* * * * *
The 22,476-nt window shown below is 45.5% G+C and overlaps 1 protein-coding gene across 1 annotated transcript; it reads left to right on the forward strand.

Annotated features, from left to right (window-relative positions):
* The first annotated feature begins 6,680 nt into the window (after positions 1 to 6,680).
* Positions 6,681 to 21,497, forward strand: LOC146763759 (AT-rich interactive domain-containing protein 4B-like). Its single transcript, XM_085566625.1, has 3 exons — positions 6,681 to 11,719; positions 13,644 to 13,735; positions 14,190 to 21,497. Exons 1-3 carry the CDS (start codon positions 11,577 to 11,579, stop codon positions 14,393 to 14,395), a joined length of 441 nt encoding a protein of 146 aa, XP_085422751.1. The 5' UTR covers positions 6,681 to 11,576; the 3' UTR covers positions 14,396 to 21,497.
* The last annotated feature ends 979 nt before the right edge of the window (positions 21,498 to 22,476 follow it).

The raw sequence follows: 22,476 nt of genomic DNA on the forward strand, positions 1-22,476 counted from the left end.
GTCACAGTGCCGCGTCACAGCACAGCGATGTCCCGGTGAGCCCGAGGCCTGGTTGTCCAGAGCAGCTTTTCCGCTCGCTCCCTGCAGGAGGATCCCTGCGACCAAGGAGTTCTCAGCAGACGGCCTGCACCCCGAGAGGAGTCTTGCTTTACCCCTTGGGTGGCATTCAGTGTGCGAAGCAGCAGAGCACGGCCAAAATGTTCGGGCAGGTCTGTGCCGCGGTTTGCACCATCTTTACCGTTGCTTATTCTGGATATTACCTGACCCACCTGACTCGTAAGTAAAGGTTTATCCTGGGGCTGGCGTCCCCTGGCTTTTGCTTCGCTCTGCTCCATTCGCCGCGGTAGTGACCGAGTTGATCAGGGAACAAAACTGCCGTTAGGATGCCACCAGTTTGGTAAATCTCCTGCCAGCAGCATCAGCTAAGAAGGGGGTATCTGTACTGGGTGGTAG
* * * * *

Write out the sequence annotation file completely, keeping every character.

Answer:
The 22,476-nt window shown below is 45.5% G+C and overlaps 1 protein-coding gene across 1 annotated transcript; it reads left to right on the forward strand.

Annotated features, from left to right (window-relative positions):
* The first annotated feature begins 6,680 nt into the window (after positions 1 to 6,680).
* Positions 6,681 to 21,497, forward strand: LOC146763759 (AT-rich interactive domain-containing protein 4B-like). Its single transcript, XM_085566625.1, has 3 exons — positions 6,681 to 11,719; positions 13,644 to 13,735; positions 14,190 to 21,497. Exons 1-3 carry the CDS (start codon positions 11,577 to 11,579, stop codon positions 14,393 to 14,395), a joined length of 441 nt encoding a protein of 146 aa, XP_085422751.1. The 5' UTR covers positions 6,681 to 11,576; the 3' UTR covers positions 14,396 to 21,497.
* The last annotated feature ends 979 nt before the right edge of the window (positions 21,498 to 22,476 follow it).

The raw sequence follows: 22,476 nt of genomic DNA on the forward strand, positions 1-22,476 counted from the left end.
GTCACAGTGCCGCGTCACAGCACAGCGATGTCCCGGTGAGCCCGAGGCCTGGTTGTCCAGAGCAGCTTTTCCGCTCGCTCCCTGCAGGAGGATCCCTGCGACCAAGGAGTTCTCAGCAGACGGCCTGCACCCCGAGAGGAGTCTTGCTTTACCCCTTGGGTGGCATTCAGTGTGCGAAGCAGCAGAGCACGGCCAAAATGTTCGGGCAGGTCTGTGCCGCGGTTTGCACCATCTTTACCGTTGCTTATTCTGGATATTACCTGACCCACCTGACTCGTAAGTAAAGGTTTATCCTGGGGCTGGCGTCCCCTGGCTTTTGCTTCGCTCTGCTCCATTCGCCGCGGTAGTGACCGAGTTGATCAGGGAACAAAACTGCCGTTAGGATGCCACCAGTTTGGTAAATCTCCTGCCAGCAGCATCAGCTAAGAAGGGGGTATCTGTACTGGGTGGTAG